Barton Asks E&C Chair to Move Kids Do-Not-Track Bill
Says there is at least possibility it could be considered in lame duck session
By John Eggerton -- Broadcasting & Cable, 9/14/2012 10:59:40 AMthe kids do-not-track privacy bill that Barton and Rep. Ed Markey (D-Mass), his privacy caucus cochair have introduced.
He also says that the FCC's misnamed net neutrality rules have not done much harm, but haven't done any good, either.
Barton said in an interview for C-SPAN's Communicators series that he had no commitment from the chairman, but that it was at least possible there could be movement on that front in the lame duck session, saying there were probably not enough legislative days before the election to consider it before that.
The Barton-Markey bill would:
"Require online companies to explain the types of personal information collected, how that information is used and disclosed, and the policies for collection of personal information;
"Require online companies to obtain parental consent for collection of children's personal information;
"Prohibit online companies from using personal information of children and teens for targeted marketing purposes;
"Establish a â€˜Digital Marketing Bill of Rights for Teens' that limits the collection of personal information of teens, including geolocation information of children and teens;
"Create an â€˜Eraser Button' for parents and children by requiring companies to permit users to eliminate publicly available personal information content when technologically feasible."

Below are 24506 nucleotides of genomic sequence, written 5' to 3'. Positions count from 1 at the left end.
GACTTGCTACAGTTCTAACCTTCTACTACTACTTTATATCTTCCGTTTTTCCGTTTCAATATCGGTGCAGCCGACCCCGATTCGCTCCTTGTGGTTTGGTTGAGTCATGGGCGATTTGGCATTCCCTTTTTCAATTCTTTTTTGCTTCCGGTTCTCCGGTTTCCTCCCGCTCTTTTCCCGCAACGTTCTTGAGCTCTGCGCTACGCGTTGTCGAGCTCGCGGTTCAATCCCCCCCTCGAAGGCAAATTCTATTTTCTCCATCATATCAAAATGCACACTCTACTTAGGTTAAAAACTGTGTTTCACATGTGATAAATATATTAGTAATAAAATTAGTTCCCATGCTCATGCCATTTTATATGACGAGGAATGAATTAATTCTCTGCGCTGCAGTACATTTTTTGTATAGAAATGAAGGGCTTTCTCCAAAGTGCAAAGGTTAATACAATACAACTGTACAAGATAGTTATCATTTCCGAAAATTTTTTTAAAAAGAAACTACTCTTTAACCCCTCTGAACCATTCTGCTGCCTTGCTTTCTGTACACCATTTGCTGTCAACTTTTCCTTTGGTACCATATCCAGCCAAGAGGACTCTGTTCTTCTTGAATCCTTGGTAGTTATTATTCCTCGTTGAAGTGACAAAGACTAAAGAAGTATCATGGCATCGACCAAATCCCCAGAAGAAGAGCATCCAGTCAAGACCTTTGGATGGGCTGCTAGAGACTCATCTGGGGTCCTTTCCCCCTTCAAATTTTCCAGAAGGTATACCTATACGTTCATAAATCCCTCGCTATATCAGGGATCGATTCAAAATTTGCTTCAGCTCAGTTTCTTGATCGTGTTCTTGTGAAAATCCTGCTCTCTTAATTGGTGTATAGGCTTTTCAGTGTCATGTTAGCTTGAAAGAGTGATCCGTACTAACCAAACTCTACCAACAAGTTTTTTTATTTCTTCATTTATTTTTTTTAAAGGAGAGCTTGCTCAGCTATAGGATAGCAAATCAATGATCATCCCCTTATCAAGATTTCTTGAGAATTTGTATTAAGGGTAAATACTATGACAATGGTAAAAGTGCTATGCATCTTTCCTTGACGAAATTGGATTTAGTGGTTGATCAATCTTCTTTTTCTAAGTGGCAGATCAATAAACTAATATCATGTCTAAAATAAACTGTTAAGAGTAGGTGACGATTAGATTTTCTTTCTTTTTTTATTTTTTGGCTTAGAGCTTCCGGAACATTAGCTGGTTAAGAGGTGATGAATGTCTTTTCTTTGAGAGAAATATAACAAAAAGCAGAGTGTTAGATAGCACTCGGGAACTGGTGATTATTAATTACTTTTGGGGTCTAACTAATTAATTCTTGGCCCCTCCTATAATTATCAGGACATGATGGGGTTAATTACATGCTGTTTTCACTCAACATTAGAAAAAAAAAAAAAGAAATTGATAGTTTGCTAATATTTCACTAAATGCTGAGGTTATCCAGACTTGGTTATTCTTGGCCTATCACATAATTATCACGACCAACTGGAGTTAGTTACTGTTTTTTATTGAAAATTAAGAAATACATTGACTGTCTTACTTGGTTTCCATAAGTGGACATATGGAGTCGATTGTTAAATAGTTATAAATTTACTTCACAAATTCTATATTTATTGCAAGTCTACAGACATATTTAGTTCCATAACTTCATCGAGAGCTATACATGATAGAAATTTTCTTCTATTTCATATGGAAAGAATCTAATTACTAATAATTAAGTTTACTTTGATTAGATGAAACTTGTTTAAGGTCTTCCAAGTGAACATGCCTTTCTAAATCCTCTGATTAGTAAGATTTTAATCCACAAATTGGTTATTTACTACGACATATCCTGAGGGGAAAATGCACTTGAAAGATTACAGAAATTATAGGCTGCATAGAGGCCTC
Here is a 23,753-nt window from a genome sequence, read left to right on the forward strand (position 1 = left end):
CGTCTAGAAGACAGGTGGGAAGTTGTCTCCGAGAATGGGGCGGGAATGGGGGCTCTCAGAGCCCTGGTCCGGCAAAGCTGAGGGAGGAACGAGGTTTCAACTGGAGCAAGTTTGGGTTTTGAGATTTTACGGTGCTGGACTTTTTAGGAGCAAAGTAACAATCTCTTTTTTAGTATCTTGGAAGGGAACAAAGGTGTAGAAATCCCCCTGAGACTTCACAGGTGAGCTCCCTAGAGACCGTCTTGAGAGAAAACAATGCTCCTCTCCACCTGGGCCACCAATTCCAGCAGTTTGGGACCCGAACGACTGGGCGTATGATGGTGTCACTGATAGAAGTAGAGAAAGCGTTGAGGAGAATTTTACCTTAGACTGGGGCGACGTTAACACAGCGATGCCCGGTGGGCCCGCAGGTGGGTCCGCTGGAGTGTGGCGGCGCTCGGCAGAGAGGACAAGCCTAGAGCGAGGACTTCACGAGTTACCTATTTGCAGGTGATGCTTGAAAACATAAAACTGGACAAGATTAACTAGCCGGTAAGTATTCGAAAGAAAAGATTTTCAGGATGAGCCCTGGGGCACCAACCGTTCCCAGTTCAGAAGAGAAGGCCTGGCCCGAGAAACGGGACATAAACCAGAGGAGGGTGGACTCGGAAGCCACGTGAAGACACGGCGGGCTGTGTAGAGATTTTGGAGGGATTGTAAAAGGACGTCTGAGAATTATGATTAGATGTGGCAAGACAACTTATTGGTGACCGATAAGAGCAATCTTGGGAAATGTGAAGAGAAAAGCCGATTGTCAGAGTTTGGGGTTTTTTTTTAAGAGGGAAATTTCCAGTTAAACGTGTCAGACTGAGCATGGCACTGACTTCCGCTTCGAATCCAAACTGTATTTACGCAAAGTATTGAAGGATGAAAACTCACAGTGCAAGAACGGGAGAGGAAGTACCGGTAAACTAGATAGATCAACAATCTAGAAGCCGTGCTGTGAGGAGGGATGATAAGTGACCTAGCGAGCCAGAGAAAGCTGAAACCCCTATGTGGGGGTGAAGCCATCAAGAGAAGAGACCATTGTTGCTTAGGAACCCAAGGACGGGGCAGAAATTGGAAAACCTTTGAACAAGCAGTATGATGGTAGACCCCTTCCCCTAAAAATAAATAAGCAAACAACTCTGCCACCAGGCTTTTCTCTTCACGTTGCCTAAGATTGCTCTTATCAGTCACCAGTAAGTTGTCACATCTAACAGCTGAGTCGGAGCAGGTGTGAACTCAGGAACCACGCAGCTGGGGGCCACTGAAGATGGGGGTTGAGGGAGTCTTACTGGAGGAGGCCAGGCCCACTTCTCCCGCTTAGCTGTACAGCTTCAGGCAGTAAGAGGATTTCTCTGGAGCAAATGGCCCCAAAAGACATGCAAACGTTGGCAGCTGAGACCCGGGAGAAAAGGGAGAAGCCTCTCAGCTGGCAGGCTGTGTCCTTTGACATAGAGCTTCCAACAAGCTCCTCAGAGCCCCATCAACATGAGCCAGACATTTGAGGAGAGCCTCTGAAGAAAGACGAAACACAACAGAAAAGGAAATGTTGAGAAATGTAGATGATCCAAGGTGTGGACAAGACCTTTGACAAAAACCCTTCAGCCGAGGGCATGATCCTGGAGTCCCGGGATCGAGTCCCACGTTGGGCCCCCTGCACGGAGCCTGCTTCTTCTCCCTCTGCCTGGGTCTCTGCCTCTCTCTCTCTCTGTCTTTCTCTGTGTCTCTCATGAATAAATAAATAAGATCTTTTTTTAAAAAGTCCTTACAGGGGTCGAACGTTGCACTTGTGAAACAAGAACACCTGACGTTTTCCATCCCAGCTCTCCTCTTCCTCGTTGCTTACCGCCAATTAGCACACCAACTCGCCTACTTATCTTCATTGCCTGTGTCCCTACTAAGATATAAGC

Barton said he thought the public was "ahead of Congress" on privacy, as were companies like Microsoft who were building in more default privacy--Microsoft is one of the companies agreeing to browser-based privacy options.
Barton said Congress gained ground in this session, but is still "behind the curve" on privacy.
Asked by Communications Daily editor/reporter Howard Buskirk to comment on the FCC's defense of its network neutrality rules, currently being challenged in court and which Barton voted to overturn, the congressman answered: "How hard is it to pat yourself on the back for something that wasn't necessary. I don't think they have done much harm with it but I don't think it was necessary and I don't think it has done any good."
Barton said if there is a Republican president, House and Senate he would expect them to move a net neutrality repeal bill.
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